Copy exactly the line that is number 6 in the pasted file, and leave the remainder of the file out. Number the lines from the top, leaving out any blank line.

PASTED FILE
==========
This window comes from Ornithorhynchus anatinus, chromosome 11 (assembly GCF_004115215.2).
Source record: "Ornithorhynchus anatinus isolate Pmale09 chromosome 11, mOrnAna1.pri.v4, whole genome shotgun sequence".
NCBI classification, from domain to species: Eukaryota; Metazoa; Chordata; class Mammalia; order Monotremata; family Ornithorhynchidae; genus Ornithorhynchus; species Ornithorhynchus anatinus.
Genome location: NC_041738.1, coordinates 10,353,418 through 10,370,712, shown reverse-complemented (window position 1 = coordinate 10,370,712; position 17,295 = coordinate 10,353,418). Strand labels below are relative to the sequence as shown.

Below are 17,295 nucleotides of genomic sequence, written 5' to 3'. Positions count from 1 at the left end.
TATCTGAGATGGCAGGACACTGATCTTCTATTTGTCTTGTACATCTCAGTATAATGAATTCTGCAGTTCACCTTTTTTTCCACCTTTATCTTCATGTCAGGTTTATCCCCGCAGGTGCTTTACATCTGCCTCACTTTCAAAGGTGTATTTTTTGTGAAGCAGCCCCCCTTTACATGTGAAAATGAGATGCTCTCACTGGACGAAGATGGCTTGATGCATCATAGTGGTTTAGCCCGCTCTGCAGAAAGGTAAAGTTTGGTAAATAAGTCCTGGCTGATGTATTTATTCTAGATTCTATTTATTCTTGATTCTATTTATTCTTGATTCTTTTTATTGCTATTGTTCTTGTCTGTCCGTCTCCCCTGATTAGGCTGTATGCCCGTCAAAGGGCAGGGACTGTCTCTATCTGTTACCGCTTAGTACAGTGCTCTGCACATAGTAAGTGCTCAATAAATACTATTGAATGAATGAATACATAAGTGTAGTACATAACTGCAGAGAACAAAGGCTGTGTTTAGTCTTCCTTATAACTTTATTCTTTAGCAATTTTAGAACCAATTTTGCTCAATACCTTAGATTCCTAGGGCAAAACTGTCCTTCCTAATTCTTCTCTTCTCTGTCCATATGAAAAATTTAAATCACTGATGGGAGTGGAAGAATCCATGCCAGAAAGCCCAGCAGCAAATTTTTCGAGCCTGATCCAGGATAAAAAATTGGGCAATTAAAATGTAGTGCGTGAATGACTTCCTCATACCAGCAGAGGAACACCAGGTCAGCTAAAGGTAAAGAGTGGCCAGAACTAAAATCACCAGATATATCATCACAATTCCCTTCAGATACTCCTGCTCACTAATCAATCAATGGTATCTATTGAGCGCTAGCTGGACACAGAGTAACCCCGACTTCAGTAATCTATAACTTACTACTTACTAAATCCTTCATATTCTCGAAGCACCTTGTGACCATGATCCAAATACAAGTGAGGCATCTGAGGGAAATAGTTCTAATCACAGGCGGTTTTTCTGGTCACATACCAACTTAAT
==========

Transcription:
TATCTGAGATGGCAGGACACTGATCTTCTATTTGTCTTGTACATCTCAGTATAATGAATTCTGCAGTTCACCTTTTTTTCCACCTTTATCTTCATGTCAGGTTTATCCCCGCAGGTGCTTTACATCTGCCTCACTTTCAAAGGTGTATTTTTTGTGAAGCAGCCCCCCTTTACATGTGAAAATGAGATGCTCTCACTGGACGAAGATGGCTTGATGCATCATAGTGGTTTAGCCCGCTCTGCAGAAAGGTAAAGTTTGGTAAATAAGTCCTGGCTGATGTATTTATTCTAGATTCTATTTATTCTTGATTCTATTTATTCTTGATTCTTTTTATTGCTATTGTTCTTGTCTGTCCGTCTCCCCTGATTAGGCTGTATGCCCGTCAAAGGGCAGGGACTGTCTCTATCTGTTACCGCTTAGTACAGTGCTCTGCACATAGTAAGTGCTCAATAAATACTATTGAATGAATGAATACATAAGTGTAGTACATAACTGCAGAGAACAAAGGCTGTGTTTAGTCTTCCTTATAACTTTATTCTTTAGCAATTTTAGAACCAATTTTGCTCAATACCTTAGATTCCTAGGGCAAAACTGTCCTTCCTAATTCTTCTCTTCTCTGTCCATATGAAAAATTTAAATCACTGATGGGAGTGGAAGAATCCATGCCAGAAAGCCCAGCAGCAAATTTTTCGAGCCTGATCCAGGATAAAAAATTGGGCAATTAAAATGTAGTGCGTGAATGACTTCCTCATACCAGCAGAGGAACACCAGGTCAGCTAAAGGTAAAGAGTGGCCAGAACTAAAATCACCAGATATATCATCACAATTCCCTTCAGATACTCCTGCTCACTAATCAATCAATGGTATCTATTGAGCGCTAGCTGGACACAGAGTAACCCCGACTTCAGTAATCTATAACTTACTACTTACTAAATCCTTCATATTCTCGAAGCACCTTGTGACCATGATCCAAATACAAGTGAGGCATCTGAGGGAAATAGTTCTAATCACAGGCGGTTTTTCTGGTCACATACCAACTTAAT